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From the first sight, this equation:

$\exp(-2at)=-\exp(-2bt)$

has no solution.

However, Worfram Mathematica clams, it exists. I am wondering, what is the most common to solve it: perhaps, Taylor expansion? Minus in from of the second exponent forbids using the log-mathod. Thank you very much in advance.

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It has no real solution. But it says $e^{2bt-2at}=-1$, which is not hard to solve if you are OK with complex numbers. –  Gerry Myerson Jun 17 '13 at 13:16
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3 Answers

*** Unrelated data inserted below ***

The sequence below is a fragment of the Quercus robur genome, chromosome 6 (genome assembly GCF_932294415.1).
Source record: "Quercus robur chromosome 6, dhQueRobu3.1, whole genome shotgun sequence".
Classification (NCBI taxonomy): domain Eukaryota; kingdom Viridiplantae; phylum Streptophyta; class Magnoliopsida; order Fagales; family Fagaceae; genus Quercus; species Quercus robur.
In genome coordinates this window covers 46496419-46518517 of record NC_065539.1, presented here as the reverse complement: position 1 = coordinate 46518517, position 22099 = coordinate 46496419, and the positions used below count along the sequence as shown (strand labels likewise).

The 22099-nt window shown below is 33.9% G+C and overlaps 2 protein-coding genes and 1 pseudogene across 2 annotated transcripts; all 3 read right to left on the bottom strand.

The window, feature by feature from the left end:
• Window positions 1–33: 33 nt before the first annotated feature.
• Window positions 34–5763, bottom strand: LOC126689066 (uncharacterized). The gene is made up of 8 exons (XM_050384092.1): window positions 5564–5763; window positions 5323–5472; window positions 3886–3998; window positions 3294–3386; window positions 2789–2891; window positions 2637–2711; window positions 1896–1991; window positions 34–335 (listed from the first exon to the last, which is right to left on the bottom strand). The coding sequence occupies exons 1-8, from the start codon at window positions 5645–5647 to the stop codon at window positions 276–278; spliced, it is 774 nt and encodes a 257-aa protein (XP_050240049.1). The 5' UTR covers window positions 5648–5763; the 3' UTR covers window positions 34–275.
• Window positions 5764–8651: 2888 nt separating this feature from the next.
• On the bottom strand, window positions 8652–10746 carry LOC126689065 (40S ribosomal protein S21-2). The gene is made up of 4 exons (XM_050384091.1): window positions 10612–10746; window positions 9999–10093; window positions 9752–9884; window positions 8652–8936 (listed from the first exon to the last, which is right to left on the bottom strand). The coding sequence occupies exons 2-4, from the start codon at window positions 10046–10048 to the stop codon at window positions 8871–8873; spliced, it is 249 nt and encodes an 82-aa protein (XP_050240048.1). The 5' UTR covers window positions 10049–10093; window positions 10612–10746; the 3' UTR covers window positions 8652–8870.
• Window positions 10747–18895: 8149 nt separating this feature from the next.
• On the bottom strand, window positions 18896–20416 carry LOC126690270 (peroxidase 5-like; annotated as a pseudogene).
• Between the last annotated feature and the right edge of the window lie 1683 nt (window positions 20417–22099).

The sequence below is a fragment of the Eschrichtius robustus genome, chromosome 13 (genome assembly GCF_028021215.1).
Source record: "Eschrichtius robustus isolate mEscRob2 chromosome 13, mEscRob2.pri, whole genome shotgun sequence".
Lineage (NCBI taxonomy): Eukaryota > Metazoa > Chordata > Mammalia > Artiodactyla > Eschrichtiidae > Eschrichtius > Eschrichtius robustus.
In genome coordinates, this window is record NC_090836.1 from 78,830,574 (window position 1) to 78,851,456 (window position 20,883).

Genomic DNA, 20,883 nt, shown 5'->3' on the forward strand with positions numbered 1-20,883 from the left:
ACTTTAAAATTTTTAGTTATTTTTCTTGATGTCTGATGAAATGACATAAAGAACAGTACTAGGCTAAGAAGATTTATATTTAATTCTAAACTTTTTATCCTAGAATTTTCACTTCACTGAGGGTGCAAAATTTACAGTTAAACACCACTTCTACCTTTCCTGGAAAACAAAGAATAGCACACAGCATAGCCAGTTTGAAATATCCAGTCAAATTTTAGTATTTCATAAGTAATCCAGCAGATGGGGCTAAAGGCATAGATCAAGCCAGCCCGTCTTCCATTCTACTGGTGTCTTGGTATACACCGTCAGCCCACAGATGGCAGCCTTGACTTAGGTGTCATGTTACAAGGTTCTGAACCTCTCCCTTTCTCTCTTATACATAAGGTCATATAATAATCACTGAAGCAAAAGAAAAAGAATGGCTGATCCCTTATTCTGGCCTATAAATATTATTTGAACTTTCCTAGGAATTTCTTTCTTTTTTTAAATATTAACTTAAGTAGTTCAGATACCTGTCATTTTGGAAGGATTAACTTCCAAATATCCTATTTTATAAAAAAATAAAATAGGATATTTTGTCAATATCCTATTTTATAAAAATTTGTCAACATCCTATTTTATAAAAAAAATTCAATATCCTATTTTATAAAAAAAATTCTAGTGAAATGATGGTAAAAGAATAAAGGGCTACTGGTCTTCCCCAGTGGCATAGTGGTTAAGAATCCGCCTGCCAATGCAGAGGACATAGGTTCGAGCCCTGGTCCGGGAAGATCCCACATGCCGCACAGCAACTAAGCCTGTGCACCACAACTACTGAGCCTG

Hint: $$e^{2bt-2at}=-1=e^{i\pi}$$

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Since $\exp$ is a positive function, $-\exp$ will be negative, hence $\exp(\text{whatever}_1)=-\exp (\text{whatever}_2)$ has no real solutions.

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$\displaystyle e^{2at}=-e^{2bt}\Rightarrow {e^{2(a-b)t}}=-1\Rightarrow {e^{2(a-b)t}}=e^{i\pi}$

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As a general rule, strings of symbolic implications are not considered very good answers. Fortunately, it is usually the case that a well chosen sentence can be added to help convey things to the reader. Maybe you have one in mind? –  rschwieb Jun 17 '13 at 13:43
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